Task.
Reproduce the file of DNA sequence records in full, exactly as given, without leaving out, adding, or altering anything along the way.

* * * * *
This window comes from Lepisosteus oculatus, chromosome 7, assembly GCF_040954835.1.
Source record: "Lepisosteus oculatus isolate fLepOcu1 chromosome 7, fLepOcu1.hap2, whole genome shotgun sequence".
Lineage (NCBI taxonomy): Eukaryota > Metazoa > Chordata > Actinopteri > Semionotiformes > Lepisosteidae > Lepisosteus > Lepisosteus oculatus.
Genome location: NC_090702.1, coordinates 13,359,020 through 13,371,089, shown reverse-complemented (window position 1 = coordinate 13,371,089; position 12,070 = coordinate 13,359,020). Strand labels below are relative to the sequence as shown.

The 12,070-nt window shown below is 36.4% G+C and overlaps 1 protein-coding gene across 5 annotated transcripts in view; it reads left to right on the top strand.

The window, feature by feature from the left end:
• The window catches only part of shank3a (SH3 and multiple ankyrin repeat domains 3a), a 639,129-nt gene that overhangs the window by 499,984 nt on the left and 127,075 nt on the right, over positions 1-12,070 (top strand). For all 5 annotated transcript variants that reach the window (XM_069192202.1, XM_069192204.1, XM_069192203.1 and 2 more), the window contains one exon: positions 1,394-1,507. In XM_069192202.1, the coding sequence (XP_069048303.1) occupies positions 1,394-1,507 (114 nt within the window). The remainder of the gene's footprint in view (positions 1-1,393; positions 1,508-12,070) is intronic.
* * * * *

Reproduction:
This window comes from Lepisosteus oculatus, chromosome 7, assembly GCF_040954835.1.
Source record: "Lepisosteus oculatus isolate fLepOcu1 chromosome 7, fLepOcu1.hap2, whole genome shotgun sequence".
Lineage (NCBI taxonomy): Eukaryota > Metazoa > Chordata > Actinopteri > Semionotiformes > Lepisosteidae > Lepisosteus > Lepisosteus oculatus.
Genome location: NC_090702.1, coordinates 13,359,020 through 13,371,089, shown reverse-complemented (window position 1 = coordinate 13,371,089; position 12,070 = coordinate 13,359,020). Strand labels below are relative to the sequence as shown.

The 12,070-nt window shown below is 36.4% G+C and overlaps 1 protein-coding gene across 5 annotated transcripts in view; it reads left to right on the top strand.

The window, feature by feature from the left end:
• The window catches only part of shank3a (SH3 and multiple ankyrin repeat domains 3a), a 639,129-nt gene that overhangs the window by 499,984 nt on the left and 127,075 nt on the right, over positions 1-12,070 (top strand). For all 5 annotated transcript variants that reach the window (XM_069192202.1, XM_069192204.1, XM_069192203.1 and 2 more), the window contains one exon: positions 1,394-1,507. In XM_069192202.1, the coding sequence (XP_069048303.1) occupies positions 1,394-1,507 (114 nt within the window). The remainder of the gene's footprint in view (positions 1-1,393; positions 1,508-12,070) is intronic.